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Music industry giants allege mass copyright violation by AI firms

Music industry giants allege mass copyright violation by AI firms

Enlarge / Michael Jackson in concert, 1986. Sony Music owns a large portion of publishing rights to Jackson’s music.

Universal Music Group, Sony Music, and Warner Records have sued AI music-synthesis companies Udio and Suno for allegedly committing mass copyright infringement by using recordings owned by the labels to train music-generating AI models, reports Reuters. Udio and Suno can generate novel song recordings based on text-based descriptions of music (i.e., “a dubstep song about Linus Torvalds”).

The lawsuits, filed in federal courts in New York and Massachusetts, claim that the AI companies’ use of copyrighted material to train their systems could lead to AI-generated music that directly competes with and potentially devalues the work of human artists.

Like other generative AI models, both Udio and Suno (which we covered separately in April) rely on a broad selection of existing human-created artworks that teach a neural network the relationship between words in a written prompt and styles of music. The record labels correctly note that these companies have been deliberately vague about the sources of their training data.

Until generative AI models hit the mainstream in 2022, it was common practice in machine learning to scrape and use copyrighted information without seeking permission to do so. But now that the applications of those technologies have become commercial products themselves, rightsholders have come knocking to collect. In the case of Udio and Suno, the record labels are seeking statutory damages of up to $150,000 per song used in training.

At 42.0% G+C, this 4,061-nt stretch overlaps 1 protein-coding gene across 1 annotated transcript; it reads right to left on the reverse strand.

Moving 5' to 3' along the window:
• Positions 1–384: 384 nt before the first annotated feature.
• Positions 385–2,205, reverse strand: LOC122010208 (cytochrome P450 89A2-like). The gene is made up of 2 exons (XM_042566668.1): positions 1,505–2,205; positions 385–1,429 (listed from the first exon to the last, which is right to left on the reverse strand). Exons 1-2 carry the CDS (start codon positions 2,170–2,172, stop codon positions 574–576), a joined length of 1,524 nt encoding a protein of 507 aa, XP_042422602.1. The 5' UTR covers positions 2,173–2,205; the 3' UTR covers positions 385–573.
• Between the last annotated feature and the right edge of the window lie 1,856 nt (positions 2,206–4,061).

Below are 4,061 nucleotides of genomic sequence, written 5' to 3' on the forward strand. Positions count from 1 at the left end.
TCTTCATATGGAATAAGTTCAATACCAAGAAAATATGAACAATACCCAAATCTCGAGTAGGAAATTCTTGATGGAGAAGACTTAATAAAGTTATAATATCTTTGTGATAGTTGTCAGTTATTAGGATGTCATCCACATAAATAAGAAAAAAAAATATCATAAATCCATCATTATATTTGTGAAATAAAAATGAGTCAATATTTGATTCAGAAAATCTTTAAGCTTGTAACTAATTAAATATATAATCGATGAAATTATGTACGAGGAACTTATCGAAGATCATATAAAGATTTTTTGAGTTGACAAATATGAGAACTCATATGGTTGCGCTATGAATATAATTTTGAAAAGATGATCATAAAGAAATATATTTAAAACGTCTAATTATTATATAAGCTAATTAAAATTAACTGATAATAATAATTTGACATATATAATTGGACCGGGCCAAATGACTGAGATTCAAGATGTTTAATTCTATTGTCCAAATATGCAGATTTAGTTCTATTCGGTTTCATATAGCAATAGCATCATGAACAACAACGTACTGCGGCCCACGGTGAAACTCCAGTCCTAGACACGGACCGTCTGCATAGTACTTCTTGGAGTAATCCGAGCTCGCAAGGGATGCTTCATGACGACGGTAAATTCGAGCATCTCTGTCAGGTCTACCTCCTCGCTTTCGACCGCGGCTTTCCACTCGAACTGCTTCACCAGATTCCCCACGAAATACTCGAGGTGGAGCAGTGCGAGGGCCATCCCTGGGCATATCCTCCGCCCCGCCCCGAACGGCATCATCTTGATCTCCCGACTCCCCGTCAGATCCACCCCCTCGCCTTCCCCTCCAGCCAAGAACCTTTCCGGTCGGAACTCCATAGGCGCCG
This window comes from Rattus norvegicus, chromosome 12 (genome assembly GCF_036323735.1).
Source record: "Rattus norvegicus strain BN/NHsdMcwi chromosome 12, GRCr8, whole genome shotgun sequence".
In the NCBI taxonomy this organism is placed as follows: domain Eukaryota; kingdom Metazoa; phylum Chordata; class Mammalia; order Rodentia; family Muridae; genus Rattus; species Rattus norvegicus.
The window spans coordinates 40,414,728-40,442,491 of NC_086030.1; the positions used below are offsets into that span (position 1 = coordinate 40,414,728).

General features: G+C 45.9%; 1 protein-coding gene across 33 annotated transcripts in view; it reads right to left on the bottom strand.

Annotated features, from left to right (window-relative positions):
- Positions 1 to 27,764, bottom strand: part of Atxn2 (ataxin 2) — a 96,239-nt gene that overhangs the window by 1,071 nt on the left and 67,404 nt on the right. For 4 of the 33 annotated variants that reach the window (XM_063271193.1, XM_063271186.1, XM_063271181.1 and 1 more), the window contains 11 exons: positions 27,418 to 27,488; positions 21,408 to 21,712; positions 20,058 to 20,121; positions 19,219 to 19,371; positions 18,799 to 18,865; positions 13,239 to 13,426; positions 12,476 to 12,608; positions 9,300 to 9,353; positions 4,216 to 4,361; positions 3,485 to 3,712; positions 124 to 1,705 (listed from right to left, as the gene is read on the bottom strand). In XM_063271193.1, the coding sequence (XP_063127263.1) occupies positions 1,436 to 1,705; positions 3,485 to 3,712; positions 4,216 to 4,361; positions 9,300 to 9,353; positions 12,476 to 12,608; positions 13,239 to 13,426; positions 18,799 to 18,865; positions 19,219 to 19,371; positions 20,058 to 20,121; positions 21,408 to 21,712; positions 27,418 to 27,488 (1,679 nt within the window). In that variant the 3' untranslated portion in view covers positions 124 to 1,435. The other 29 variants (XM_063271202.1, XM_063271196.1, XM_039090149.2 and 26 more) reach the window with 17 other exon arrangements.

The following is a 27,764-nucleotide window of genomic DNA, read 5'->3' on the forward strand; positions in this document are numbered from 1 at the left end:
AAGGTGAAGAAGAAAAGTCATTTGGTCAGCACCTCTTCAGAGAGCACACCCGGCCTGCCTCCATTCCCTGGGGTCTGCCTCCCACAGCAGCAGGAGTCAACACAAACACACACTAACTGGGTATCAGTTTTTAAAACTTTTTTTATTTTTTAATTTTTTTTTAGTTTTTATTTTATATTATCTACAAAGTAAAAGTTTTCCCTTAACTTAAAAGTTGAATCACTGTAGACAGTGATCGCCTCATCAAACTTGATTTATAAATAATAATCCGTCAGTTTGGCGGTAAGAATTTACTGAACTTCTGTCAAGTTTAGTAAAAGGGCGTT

In the lawsuit, the record labels cite specific examples of AI-generated content that allegedly re-creates elements of well-known songs, including The Temptations’ “My Girl,” Mariah Carey’s “All I Want for Christmas Is You,” and James Brown’s “I Got You (I Feel Good).” It also claims the music-synthesis models can produce vocals resembling those of famous artists, such as Michael Jackson and Bruce Springsteen.

Reuters claims it’s the first instance of lawsuits specifically targeting music-generating AI, but music companies and artists alike have been gearing up to deal with challenges the technology may pose for some time.

In May, Sony Music sent warning letters to over 700 AI companies (including OpenAI, Microsoft, Google, Suno, and Udio) and music-streaming services that prohibited any AI researchers from using its music to train AI models. In April, over 200 musical artists signed an open letter that called on AI companies to stop using AI to “devalue the rights of human artists.” And last November, Universal Music filed a copyright infringement lawsuit against Anthropic for allegedly including artists’ lyrics in its Claude LLM training data.

Similar to The New York Times’ lawsuit against OpenAI over the use of training data, the outcome of the record labels’ new suit could have deep implications for the future development of generative AI in creative fields, including requiring companies to license all musical training data used in creating music-synthesis models.

Compulsory licenses for AI training data could make AI model development economically impractical for small startups like Udio and Suno—and judging by the aforementioned open letter, many musical artists may applaud that potential outcome. But such a development would not preclude major labels from eventually developing their own AI music generators themselves, allowing only large corporations with deep pockets to control generative music tools for the foreseeable future.

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